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Anything is possible By Abby Werbel ‘21 (Poetry using a page from George by Alex Gino)

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Survival By Emily Mrotchek ‘20 Prologue The pack cast a shadow on the slick and chunky snow. “Bark, we can’t travel forever, we must camp somewhere,” a wolf whined, his thin body incapable of traveling much longer. He smelled something and informed his leader. “Bark, I smell dogs. I guess we could walk a little longer, and make camp somewhere other than here.” Bark also sensed the dog stench. He thought carefully then answered his companion. “No,” his pack looked at him curiously, unsure of what ‘no’ meant, “this would make a perfect camp, wherever dogs are, food is, wherever food is, wolves are.” Bark’s subjects grinned, already tasting the meal the dogs and their feed would make. Bark howled and his comrades joined him, excitement building at the thought of the dogs quivering in fear. Bark’s adversary, Forest Pack, would never expect them to set up camp so close to the dogs. Keeping their lead would be necessary to become the strongest fighting force throughout the mountains. Bark was thinking about territorial boundaries, but his second in command interrupted him, “Forest Pack patrol, caught our scent, trailing us, what should we do?” At first instinct Bark ran, already hearing his foe’s voices. He led his team into a cavern, hoping its dusty damp stench would mask their own. It worked as he hoped, and the Forest Pack wolves sprinted right past the entrance into the beyond. Bark smirked, anxious to start his mischief, but settled down into a sleep, dreaming of the destruction of Forest Pack.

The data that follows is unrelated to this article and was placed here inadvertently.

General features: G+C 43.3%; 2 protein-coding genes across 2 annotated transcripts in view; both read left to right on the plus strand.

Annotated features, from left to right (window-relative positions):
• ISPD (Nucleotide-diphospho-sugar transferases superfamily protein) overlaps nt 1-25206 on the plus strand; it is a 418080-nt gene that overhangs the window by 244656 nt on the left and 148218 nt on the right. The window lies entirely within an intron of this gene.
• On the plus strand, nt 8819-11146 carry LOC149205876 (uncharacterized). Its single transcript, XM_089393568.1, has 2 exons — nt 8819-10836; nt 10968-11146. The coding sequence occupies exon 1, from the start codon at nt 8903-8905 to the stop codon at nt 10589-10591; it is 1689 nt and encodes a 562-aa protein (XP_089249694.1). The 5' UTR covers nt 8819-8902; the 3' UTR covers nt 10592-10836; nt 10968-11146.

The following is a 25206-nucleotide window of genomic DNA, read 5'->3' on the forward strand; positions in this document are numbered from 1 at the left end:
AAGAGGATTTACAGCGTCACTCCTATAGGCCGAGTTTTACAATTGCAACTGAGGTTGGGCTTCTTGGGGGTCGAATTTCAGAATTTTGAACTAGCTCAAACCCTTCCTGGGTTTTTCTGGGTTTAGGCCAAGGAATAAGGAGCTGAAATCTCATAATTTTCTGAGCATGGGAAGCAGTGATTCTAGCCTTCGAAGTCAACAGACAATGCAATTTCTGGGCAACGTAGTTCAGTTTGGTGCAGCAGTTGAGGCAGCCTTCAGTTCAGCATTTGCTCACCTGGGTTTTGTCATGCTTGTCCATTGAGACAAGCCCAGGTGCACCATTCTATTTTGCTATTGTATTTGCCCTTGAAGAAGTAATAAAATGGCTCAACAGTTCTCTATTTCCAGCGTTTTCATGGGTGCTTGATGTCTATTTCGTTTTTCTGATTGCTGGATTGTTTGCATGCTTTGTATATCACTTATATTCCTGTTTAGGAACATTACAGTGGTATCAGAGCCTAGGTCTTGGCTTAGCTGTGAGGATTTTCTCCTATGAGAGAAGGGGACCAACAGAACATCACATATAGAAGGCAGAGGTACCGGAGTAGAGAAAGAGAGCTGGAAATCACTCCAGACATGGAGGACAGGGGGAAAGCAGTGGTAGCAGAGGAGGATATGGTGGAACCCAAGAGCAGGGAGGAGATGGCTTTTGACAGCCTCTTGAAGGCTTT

The Wild - Sawyer Dillon ‘20